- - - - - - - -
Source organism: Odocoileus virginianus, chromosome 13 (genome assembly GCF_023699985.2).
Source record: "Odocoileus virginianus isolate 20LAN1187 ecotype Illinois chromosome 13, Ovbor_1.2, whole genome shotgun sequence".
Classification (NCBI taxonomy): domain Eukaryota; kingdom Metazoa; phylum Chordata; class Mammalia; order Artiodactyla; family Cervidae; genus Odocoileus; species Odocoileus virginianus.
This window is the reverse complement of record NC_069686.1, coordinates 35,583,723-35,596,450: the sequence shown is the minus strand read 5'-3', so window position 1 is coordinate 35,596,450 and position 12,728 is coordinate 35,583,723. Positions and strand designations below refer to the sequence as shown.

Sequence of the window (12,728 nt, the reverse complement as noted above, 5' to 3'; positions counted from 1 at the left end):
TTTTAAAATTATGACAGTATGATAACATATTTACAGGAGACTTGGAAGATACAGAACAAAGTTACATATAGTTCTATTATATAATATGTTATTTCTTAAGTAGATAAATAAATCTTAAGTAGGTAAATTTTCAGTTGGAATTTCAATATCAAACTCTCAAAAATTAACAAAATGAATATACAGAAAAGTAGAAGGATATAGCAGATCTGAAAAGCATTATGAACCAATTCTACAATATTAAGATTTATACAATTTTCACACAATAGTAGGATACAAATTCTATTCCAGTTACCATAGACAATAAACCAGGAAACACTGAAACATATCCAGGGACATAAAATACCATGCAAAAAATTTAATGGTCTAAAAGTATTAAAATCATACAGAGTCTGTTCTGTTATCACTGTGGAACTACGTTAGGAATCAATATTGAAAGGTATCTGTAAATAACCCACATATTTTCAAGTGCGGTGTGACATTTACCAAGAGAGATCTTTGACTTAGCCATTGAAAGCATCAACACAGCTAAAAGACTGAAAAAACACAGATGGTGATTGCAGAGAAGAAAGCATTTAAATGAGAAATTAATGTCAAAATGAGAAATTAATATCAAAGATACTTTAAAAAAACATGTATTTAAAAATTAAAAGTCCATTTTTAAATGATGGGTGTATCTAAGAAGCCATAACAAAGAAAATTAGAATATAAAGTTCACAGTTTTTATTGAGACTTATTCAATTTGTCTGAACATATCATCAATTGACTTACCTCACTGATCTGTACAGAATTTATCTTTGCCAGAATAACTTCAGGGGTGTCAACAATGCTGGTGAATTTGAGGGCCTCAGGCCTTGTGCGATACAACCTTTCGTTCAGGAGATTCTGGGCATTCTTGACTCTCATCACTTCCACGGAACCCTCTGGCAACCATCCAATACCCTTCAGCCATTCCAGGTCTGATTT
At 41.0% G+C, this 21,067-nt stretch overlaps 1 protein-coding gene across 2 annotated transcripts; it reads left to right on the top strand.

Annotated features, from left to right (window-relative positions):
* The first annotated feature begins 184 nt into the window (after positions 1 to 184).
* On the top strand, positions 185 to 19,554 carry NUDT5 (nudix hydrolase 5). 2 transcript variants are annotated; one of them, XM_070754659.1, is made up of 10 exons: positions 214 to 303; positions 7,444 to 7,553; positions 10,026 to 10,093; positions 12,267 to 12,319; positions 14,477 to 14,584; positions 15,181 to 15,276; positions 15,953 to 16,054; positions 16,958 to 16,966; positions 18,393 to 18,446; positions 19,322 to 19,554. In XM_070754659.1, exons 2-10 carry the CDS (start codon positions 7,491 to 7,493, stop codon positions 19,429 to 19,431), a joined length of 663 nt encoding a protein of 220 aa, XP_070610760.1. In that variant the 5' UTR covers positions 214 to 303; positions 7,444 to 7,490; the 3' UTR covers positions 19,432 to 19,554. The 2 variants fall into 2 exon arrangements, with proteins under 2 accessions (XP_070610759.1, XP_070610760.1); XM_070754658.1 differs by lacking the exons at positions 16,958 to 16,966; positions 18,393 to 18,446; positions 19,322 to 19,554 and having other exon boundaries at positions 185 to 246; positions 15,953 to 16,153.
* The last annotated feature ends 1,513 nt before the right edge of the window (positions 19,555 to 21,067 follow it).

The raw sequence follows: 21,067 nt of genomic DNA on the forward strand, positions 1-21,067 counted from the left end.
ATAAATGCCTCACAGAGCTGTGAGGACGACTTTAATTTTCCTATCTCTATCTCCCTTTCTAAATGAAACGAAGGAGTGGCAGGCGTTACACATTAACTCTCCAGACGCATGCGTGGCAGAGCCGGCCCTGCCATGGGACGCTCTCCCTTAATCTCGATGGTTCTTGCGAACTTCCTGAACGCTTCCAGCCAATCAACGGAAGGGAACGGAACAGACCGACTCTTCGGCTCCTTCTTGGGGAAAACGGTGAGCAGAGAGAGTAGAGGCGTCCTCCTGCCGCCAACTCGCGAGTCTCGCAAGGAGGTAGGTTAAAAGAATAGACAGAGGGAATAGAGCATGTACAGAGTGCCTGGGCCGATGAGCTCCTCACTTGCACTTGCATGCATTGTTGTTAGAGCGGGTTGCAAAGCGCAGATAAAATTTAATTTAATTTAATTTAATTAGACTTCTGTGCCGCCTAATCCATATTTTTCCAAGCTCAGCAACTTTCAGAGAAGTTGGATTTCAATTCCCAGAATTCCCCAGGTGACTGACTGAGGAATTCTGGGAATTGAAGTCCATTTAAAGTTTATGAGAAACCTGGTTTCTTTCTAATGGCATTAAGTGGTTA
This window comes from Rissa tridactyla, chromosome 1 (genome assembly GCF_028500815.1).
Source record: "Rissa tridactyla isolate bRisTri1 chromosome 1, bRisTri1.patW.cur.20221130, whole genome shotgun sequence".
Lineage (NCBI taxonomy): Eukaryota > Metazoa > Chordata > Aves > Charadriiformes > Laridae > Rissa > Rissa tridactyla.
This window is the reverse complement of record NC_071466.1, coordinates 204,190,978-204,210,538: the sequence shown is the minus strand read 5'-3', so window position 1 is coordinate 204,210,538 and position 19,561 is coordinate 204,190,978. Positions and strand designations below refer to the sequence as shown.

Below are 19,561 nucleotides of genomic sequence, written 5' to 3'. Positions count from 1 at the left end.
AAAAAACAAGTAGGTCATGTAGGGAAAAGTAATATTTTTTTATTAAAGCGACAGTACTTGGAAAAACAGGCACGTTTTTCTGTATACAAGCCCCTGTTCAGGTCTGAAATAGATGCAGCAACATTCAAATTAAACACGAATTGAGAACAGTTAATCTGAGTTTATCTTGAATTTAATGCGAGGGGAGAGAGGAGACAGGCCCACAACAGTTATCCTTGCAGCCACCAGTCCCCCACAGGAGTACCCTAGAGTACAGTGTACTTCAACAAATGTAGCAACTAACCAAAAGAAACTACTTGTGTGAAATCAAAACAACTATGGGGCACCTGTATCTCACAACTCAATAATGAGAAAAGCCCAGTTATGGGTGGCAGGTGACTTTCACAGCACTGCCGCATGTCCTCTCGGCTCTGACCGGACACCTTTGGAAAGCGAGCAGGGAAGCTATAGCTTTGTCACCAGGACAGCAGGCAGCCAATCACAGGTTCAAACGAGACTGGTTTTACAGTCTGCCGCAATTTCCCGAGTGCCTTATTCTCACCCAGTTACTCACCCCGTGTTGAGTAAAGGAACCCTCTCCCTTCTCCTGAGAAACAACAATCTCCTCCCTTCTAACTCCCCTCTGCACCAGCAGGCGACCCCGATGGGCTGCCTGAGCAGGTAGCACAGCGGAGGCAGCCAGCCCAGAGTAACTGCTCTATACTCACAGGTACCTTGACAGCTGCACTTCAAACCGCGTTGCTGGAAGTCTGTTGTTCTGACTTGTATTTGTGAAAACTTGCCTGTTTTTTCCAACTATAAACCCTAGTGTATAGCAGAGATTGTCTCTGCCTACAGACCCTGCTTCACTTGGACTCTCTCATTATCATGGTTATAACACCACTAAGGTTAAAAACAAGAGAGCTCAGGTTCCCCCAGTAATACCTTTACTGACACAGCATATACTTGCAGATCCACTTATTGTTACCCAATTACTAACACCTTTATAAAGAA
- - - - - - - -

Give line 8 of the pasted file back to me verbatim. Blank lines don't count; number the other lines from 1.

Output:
Annotated features, from left to right (window-relative positions):